Déjà vu for Lakers?
SPORTING CHANCE - Joaquin M. Henson (The Philippine Star) - September 20, 2020 - 12:00am

Are the Los Angeles Lakers headed for a repeat of the 2009 NBA Finals? In the ongoing Orlando bubble playoffs, L.A. has raced to a 9-2 record, losing only the openers of the Portland and Houston series. The Lakers made sure to shake off the Game 1 jinx by demolishing Denver, 126-114, to start their Western Conference Finals (WCF) duel yesterday morning (Manila time).

In 2009, the Lakers ousted Houston in the Western Conference semifinals and Denver in the WCF then disposed of Orlando, 4-1, in the Finals. Kobe Bryant led the charge for coach Phil Jackson and was one of only two Lakers who were at least 30. Bryant was 30 and Derek Fisher, 34. Others in the L.A. lineup included Pau Gasol, Lamar Odom, Luke Walton, Trevor Ariza, Andrew Bynum and Jordan Farmar.

The Lakers’ road to the Last Dance this season parallels 2009. In the second round, L. A. also beat the Rockets and in the WCF, the Lakers are a cinch to bowl over the Nuggets. If and when L. A. advances to the Finals, the Lakers will play in Orlando where they clinched in 2009. Unlike the 2009 cast, the current version is loaded with 30-and-over veterans – eight in all. They’re LeBron James, 35, Dwight Howard, 34, Jared Dudley, 34, J. R. Smith, 34, Rajon Rondo, 33, JaVale McGee, 32, Danny Green, 32 and Markieff Morris, 30. Coach Frank Vogel put a premium on experience to guarantee poise down the stretch. LeBron, of course, had more than a hand in assembling his supporting cast.

The 2009 path, however, was a bit rocky for the Lakers who went seven games with Houston and six with Denver before dismantling Orlando in five.  The playoff format was then 2-3-2 so when L. A. clinched in Game 5, it was in Orlando where the Lakers happen to be now.

While the Lakers are heavily favored to dump the Nuggets to make it to this year’s Finals, Denver will try not to go away quietly. Denver was crushed in Game 1 but the Nuggets are like a rubber band – they’re pushed all the way back then recoil with a fierce velocity. They’re the first team in NBA history to win back-to-back series from 1-3 deficits and they did it in the bubble. In the Utah series, Denver lost three in a row, including a 37-point blowout then won three straight to clinch. In the L.A. Clippers series, the Nuggets lost the opener by 23 and won the last three games to advance. Denver’s problem is lack of depth. The Nuggets are a two-man show with Nikola Jokic and Jamal Murray. They can’t carry the load on their own against the Lakers in a 48-minute game. They’ll need backup but that’s something the other Nuggets can’t provide on a consistent basis. Jokic is 24 and Murray, 22. Only Paul Millsap, 34, is at least 30 so Denver’s an extremely young and inexperienced team. Despite their history of resilience, the Nuggets will be putty in the Lakers’ hands and lucky to win even a game in their series.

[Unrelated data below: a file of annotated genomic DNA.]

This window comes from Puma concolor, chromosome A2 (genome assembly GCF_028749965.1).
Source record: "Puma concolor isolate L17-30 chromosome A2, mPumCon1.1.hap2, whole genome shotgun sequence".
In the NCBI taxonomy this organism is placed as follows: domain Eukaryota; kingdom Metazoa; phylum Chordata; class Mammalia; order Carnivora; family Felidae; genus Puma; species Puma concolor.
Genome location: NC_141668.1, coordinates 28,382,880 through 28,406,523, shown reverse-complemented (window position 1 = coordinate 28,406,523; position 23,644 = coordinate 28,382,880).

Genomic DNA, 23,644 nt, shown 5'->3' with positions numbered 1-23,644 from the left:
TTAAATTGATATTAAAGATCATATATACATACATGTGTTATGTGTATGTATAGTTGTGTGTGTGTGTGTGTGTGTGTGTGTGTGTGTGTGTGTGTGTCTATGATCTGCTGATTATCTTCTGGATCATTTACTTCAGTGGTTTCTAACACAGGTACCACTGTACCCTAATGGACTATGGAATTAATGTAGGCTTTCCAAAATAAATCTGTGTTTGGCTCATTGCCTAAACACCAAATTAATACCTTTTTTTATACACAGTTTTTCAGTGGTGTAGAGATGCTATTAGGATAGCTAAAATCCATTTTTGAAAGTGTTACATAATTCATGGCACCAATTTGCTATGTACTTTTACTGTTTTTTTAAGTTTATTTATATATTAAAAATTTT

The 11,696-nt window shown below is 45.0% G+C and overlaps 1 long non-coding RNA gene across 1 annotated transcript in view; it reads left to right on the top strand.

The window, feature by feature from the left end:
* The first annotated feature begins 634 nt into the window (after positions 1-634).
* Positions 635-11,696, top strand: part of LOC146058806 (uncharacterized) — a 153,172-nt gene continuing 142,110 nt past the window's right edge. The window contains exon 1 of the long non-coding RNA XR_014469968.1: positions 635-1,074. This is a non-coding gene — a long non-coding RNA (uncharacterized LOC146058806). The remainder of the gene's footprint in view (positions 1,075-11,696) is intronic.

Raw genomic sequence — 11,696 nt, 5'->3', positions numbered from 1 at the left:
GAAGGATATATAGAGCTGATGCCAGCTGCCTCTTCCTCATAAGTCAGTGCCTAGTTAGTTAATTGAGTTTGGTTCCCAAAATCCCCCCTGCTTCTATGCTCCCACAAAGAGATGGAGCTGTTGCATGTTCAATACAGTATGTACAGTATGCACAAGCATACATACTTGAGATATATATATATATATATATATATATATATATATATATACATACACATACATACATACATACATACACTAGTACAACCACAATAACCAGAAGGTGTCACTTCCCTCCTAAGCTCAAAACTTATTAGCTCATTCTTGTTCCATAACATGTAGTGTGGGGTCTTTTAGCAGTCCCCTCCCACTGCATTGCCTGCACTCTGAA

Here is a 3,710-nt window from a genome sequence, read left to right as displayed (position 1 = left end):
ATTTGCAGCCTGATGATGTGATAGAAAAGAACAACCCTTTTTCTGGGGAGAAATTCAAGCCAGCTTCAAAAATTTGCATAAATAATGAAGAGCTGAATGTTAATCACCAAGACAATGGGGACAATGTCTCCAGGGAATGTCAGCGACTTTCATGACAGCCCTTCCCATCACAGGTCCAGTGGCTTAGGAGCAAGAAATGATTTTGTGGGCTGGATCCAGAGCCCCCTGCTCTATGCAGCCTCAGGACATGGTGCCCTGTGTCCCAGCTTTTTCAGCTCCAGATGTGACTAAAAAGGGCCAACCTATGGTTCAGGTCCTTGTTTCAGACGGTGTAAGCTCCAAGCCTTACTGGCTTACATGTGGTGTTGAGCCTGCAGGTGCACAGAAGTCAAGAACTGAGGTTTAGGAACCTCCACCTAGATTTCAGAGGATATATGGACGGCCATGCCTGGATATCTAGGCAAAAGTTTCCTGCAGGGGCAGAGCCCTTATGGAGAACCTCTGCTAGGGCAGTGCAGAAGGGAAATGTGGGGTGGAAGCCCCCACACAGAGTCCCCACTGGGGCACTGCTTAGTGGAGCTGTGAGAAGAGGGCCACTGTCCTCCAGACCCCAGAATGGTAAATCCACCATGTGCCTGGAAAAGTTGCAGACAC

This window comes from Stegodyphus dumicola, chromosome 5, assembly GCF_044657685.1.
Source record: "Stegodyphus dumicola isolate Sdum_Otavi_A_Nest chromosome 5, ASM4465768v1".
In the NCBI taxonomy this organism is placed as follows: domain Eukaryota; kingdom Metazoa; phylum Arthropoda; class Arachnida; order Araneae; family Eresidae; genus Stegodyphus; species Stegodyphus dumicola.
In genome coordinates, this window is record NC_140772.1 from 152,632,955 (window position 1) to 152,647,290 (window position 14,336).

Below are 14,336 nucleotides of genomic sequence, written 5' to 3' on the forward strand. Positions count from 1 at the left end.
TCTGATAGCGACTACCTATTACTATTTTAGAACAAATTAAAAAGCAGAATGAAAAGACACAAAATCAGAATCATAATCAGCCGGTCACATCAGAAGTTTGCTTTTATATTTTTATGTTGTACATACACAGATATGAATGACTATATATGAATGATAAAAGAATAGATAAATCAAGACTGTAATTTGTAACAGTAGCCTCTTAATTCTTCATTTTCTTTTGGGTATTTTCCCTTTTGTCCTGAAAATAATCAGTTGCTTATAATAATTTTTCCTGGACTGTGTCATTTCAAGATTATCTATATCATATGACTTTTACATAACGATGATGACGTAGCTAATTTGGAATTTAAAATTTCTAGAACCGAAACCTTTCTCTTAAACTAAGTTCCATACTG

LeBron is in his 17th season and if he wins the Finals MVP trophy, will become the only player ever to be honored wearing three different jerseys. In the regular season, he averaged a career-high 10.2 assists to go with his norms of 25.3 points, 7.8 rebounds and 1.2 steals. His impact on the Lakers and the entire league had to be more resounding than whatever Giannis Antetokounmpo did for Milwaukee. Giannis took regular season MVP honors last year and won it again this year with 85 first place votes compared to LeBron’s 16. Choosing the MVP is purely subjective and based on 100 votes from global media plus one vote from a fan poll. Media covering a home NBA team are not allowed to vote. So you wonder who are the 100 voters and how were they selected? How can the NBA allow the MVP to be picked solely on the basis of a vote? In the PBA, the MVP is chosen through a points system that considers stats and votes from players, media and the PBA office and is for the entire season, including the playoffs.  The PBA’s way to pick the MVP appears to be better than the NBA’s.

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